The party paraded down a hallway decorated with head shots of movie stars and into a brightly lighted meeting room where Giscard stood at the head of a table, in front of a large portrait of Jeremy Irons.

Surrounded by 25 potential supporters, Hirsh introduced Giscard by calling his unexpected bid “une chance unique.” And the candidate launched his pitch, referencing his White House visits, his personal and professional experience in America and his leadership of parliament’s French-American caucus. He prompted a gasp in the room when he mentioned he had received a congressional delegation led by Eric Cantor.

After more than an hour of questions and answers, some citizens started texting and checking their Facebook pages. Hirsh looked at her watch, rolled her eyes and slipped out with a friend. She said she had known the Giscards for years, including the father (“he was always pro-American”) and called the son “our very best candidate.” She then asked to be accompanied to her car a few blocks away, because “my friend feels uncomfortable.” Asked where her friend had journeyed in from, the woman replied “PotoMAC.”

A few minutes after the women were safely in their car, Giscard wrapped up, offering his Web site address and some photocopies of a positive profile in Le Figaro. He said “merci,” received a round of applause and posed for some photos with students from the George Washington University French Club. (“He’s open to talking to the youth,” Grace Armstrong, the club’s secretary, said.)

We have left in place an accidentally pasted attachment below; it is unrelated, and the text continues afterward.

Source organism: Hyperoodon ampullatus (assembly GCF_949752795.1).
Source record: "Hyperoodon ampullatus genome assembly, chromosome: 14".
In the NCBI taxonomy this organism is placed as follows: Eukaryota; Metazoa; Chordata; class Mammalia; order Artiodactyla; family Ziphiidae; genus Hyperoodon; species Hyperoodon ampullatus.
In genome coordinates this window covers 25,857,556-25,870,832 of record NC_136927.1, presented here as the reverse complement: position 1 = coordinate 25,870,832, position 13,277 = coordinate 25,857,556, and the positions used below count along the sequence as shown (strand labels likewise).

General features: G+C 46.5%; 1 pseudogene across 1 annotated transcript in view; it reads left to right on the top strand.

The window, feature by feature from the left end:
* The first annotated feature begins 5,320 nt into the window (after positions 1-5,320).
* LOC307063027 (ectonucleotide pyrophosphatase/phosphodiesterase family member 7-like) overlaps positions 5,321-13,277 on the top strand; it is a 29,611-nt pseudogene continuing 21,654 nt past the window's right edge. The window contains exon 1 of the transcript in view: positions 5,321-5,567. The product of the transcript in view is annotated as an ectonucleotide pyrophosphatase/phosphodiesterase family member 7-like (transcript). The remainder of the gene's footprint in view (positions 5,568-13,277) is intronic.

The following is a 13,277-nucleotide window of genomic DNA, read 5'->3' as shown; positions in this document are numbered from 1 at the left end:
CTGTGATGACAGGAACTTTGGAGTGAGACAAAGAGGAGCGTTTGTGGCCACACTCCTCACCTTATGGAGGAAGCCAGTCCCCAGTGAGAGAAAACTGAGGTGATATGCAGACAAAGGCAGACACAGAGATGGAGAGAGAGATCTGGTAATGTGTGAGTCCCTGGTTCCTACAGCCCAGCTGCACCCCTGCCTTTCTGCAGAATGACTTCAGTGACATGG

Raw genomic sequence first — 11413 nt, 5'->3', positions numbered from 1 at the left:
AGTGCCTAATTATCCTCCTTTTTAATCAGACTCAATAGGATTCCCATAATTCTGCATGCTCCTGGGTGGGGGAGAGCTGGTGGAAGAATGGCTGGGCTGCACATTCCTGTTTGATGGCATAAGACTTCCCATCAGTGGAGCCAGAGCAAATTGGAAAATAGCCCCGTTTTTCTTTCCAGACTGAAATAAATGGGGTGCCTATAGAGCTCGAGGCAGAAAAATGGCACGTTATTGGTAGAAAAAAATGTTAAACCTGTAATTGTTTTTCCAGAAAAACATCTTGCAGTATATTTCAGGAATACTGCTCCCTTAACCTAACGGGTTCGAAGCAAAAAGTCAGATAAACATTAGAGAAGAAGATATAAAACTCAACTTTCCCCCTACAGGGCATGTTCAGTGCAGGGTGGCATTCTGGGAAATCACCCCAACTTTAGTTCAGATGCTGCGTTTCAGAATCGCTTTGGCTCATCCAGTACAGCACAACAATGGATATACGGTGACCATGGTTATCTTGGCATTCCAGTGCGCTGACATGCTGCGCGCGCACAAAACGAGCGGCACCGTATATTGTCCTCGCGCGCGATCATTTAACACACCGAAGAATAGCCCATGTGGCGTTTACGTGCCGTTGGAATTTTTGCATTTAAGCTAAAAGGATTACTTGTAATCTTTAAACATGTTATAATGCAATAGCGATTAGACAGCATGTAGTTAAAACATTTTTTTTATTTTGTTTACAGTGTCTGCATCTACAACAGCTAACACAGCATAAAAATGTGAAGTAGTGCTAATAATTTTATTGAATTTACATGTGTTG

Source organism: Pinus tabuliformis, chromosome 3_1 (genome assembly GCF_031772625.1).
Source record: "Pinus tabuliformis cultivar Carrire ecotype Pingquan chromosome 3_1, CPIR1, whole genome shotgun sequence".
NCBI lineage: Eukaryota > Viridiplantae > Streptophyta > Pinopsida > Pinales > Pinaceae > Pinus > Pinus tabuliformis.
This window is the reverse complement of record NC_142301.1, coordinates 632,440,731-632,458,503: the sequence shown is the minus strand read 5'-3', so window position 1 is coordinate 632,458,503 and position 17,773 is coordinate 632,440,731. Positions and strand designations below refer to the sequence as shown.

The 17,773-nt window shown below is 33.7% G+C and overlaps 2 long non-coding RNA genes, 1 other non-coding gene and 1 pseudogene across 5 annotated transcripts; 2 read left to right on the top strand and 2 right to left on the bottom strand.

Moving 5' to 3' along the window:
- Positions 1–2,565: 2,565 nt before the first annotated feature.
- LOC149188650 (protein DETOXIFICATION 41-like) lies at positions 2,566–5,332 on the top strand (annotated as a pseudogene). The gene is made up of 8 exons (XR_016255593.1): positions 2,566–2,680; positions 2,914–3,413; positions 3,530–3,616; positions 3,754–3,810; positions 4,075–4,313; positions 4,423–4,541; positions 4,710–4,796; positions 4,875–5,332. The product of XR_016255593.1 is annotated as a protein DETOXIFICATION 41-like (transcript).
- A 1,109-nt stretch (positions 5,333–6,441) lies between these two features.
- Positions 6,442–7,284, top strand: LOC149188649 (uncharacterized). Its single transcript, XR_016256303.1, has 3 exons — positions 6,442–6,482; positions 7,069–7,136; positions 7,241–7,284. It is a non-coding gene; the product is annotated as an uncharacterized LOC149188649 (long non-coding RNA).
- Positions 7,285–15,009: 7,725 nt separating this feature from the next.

As Giscard and some supporters prepared to hit the French bistro inside a nearby hotel, Flavius Mihaies, a World Bank staffer who had grilled Giscard on political and economic questions, liked what he saw. “He comes from a dynasty,” he said, “and that brings prestige and attention and is flattering for the French expats.”

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A previous version of this story online said Louis Giscard d’Estaing last year became the first Giscard to lose an election in the Auvergne region since 1946. This story has been corrected.